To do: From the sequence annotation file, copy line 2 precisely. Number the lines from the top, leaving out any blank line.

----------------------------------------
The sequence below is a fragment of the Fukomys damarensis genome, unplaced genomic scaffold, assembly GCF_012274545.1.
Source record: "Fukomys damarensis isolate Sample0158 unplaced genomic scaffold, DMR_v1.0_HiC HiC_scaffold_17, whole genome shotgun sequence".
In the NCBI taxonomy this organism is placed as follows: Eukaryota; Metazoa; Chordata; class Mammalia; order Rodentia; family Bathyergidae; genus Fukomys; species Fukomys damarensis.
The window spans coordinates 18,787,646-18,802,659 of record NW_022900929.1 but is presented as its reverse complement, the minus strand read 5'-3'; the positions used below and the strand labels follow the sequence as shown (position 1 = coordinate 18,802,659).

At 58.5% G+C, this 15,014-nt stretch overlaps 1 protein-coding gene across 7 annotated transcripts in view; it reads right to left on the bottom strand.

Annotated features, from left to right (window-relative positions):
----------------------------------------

Source record: "Fukomys damarensis isolate Sample0158 unplaced genomic scaffold, DMR_v1.0_HiC HiC_scaffold_17, whole genome shotgun sequence".